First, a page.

Lao Zi praised the generosity of water with the saying that the top virtue is water, benefiting everything but striving for nothing. Confucius marveled that the wise love water, while the benevolent prefer mountains; the wise enjoy activities, while the benevolent remain quiet; the wise are happy, while the benevolent live long. Water is soft but can overcome firmness; it is quiet but can affect other things; it can move and change, and keep pace with the time; this is the wisdom of water. Water can sacrifice itself to clean all things; it is uncompetitive, does not shift the blame, nourishes all things, and breeds life; this is the virtue of water. In China, water culture also exists in a variety of forms, and the Water-splashing Festival is one of the most typical and well-known representations. “Splash” in the dictionary means “to pour the water to disperse”. This simple action, after combining with the material carrier of “water” and being endowed with a variety of custom etiquette, cultural belief and economic activities, has been naturally added colorful connotations and character, and become a cultural symbol beyond simple action shared by different peoples.

   The English name “the Water-splashing Festival” originated from India, which was once a religious ritual of Brahmanism. Later it was absorbed by Buddhism and introduced into China via  Burma. In China, it has become one of the most influencial and most participated traditional festivals in minorities of Yunnan Province. In addition to the most representative Dai Water-splashing Festival, this festival also has a special meaning to Achang, De’ang, Bulang and Va nationality that believe in Southern Sect of Buddhism. Besides, Water-splashing Festival is also a traditional festival of Thai ethnic groups and Southeast Asia. On the day of the festival, people in Thailand, Laos, Burma, Cambodia, and overseas Dai/Thai groups rise early in the morning, bathe themselves and pay respect to the Buddha, and then start the celebrations lasting for several days. During the period, people splash clean water on each other, praying to wash away the misfortunes of the past year.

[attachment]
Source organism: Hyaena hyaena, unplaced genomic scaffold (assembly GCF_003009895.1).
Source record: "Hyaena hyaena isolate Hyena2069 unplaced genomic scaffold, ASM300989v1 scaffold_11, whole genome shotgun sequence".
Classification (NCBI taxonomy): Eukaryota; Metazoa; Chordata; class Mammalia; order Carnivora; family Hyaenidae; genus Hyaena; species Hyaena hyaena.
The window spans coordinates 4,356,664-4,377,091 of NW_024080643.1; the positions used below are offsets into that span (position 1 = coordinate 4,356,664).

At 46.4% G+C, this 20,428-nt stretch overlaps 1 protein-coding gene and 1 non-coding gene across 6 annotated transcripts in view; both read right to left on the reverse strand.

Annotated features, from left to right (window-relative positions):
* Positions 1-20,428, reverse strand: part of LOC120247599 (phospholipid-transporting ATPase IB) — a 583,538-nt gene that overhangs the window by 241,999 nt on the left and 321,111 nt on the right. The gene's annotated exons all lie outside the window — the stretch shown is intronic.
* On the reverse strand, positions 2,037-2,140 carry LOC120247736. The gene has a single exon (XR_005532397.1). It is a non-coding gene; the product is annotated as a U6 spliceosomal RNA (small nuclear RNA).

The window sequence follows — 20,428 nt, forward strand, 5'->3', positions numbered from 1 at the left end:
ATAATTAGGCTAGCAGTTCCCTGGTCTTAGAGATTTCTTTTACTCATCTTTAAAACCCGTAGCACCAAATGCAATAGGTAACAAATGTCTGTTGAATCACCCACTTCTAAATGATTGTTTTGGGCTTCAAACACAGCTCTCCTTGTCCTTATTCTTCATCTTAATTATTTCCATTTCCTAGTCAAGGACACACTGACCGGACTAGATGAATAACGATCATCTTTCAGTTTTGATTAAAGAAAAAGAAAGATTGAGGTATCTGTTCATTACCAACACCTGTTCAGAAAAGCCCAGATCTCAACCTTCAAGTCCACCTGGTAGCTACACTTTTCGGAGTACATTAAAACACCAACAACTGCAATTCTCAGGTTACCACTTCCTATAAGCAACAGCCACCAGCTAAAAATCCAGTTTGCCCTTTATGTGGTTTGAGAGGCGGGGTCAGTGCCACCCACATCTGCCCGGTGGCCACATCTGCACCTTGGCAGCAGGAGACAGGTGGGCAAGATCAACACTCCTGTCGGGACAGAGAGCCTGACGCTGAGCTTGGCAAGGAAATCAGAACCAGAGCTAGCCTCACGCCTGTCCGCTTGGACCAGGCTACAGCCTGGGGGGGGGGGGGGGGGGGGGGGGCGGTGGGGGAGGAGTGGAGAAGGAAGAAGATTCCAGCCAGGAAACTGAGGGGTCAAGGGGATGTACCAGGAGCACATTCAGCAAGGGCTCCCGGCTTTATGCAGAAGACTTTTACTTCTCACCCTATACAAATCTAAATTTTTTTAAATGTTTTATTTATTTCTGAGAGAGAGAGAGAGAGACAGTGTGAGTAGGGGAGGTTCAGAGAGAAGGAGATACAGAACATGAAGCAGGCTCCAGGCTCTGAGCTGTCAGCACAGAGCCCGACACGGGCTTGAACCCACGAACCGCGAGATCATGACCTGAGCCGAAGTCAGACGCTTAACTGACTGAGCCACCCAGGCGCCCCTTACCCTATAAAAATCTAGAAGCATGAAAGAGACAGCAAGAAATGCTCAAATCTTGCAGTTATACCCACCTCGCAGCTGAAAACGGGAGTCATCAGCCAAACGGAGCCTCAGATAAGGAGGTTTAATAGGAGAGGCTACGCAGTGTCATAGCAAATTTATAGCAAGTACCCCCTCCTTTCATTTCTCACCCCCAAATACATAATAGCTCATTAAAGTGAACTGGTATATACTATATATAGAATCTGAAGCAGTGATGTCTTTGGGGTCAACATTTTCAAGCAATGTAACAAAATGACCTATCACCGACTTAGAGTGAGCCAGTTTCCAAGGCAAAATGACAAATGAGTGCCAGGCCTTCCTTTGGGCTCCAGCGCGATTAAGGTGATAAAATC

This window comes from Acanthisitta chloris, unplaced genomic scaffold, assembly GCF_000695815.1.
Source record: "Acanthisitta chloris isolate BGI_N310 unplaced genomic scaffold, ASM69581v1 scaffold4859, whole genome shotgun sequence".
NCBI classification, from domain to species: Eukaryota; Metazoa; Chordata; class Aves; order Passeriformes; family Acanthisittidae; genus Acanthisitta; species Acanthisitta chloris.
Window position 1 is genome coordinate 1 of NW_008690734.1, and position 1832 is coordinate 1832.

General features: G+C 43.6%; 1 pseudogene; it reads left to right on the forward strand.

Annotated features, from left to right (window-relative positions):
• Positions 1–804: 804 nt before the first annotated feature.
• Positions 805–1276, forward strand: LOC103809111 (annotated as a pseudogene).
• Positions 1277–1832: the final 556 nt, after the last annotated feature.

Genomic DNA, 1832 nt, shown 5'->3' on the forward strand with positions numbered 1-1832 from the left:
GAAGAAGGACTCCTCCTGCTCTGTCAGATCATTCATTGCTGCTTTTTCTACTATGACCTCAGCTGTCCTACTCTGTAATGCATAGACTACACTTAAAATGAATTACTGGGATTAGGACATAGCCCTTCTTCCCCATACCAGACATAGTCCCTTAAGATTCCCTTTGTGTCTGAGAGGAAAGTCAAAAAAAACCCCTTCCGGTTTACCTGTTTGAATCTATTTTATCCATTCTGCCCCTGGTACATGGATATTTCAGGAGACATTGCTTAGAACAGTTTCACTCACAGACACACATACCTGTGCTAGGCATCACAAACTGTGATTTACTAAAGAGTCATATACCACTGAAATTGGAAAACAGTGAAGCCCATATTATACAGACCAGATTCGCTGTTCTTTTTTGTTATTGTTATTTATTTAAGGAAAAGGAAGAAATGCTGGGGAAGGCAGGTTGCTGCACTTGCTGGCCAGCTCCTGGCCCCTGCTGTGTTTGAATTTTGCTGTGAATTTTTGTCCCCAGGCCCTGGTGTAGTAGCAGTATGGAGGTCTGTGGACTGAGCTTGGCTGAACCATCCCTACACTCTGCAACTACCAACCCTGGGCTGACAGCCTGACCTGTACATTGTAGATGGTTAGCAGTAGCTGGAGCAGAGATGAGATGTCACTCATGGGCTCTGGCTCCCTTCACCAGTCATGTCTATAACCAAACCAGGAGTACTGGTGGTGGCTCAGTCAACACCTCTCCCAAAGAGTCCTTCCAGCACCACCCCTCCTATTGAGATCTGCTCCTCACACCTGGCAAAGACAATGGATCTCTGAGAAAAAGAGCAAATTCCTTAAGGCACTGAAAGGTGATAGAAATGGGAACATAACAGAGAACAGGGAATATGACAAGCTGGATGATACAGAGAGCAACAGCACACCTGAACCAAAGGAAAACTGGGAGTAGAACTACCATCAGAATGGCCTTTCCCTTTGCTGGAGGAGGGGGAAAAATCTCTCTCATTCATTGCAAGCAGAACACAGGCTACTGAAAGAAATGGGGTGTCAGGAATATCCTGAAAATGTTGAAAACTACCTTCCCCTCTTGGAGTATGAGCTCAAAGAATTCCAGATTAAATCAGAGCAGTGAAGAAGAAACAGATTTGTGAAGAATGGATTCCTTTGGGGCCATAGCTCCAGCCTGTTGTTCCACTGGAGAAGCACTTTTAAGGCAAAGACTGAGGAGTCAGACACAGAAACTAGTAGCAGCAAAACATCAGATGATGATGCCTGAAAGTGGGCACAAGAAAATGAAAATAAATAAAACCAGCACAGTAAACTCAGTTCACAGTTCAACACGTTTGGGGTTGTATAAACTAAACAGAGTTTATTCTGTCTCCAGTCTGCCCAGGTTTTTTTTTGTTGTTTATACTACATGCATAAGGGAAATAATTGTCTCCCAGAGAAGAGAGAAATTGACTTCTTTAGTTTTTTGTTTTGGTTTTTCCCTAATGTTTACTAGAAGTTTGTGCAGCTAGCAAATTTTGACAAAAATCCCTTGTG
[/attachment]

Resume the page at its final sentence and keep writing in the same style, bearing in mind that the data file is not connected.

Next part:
As a result of the wide spread of the Water-splashing Festival, it has different names in different ethnic groups of different countries and regions. For example, the Dai nationality of Xishuangbanna and Dehong region in Yunnan Province of China respectively call it “Sangkan Bimai” (ie, New Year), “Shanghan” or “Shangjian”; De’ang nationality calls it “Hongpai”, meaning “Festival of Bathing the Buddha”; Achang nationality calls it “Flower-watering  Festival”; Thailand, Laos and Cambodia call it “Songkran”; it is called “Mohedingjian” in the Burmese language, meaning “great transition” or “great shift”.

   There are rich and colorful activities to celebrate the Water-splashing Festival in different regions, mainly including bathing the Buddha, chanting sutras, Danfo (offering sacrifice to the Buddha), freeing captive animals, splashing water, dancing Peacock Dance, dancing Elephant-foot Drum Dance, letting off Gaosheng, flying Kongming lanterns, piling up sand, tossing embroidered parcels, dragon boat racing, whipping tops, cockfighting and so on. The Water-splashing Festival also fully presents different ethnic groups’ rich culture and customs of costume, diet and religion, unfolding a colorful picture of Chinese festival culture.


The traditional water splashing of Dai nationalityMenghai, Yunnan Province

3)Brief Introduction to the Authors


Zhang Yue, a Han nationality born in June 1958, is from Gejiu, Yunnan Province. He serves as professor and tutor, working as a Party-affair leader of Ethnic Group Studies Department of Yunnan University and deputy president of Yunnan Nationality Studies Institution. Meanwhile, he shoulders the post of part-time researcher in Chinese Minority Research Center of Minzu University of China, and licensed researcher in Ethical Policy and Theory Research Base of Yunnan Publicity Department; he is also appointed executive director of China South West Nationality Research Board, deputy director of National Festival Celebration Committee of China Anthropology and Nationality Research Board. Prof. Zhang mainly conducts research on Chinese minorities in the South West, National culture and economy, and festivals and holidays. 



Xu Zijun, born in November 1991, the Yi nationality, a native of Chuxiong, Yunnan Province, is a graduate from Ethnology and Sociology College, Yunnan University. And she mainly studies intangible cultural heritage protection.


Han Rongfang, born in August 1988, the Han nationality, a native of Nanyang, Henan Province, is a graduate from  Ethnology and Sociology College, Yunnan University. And she mainly studies national festival culture.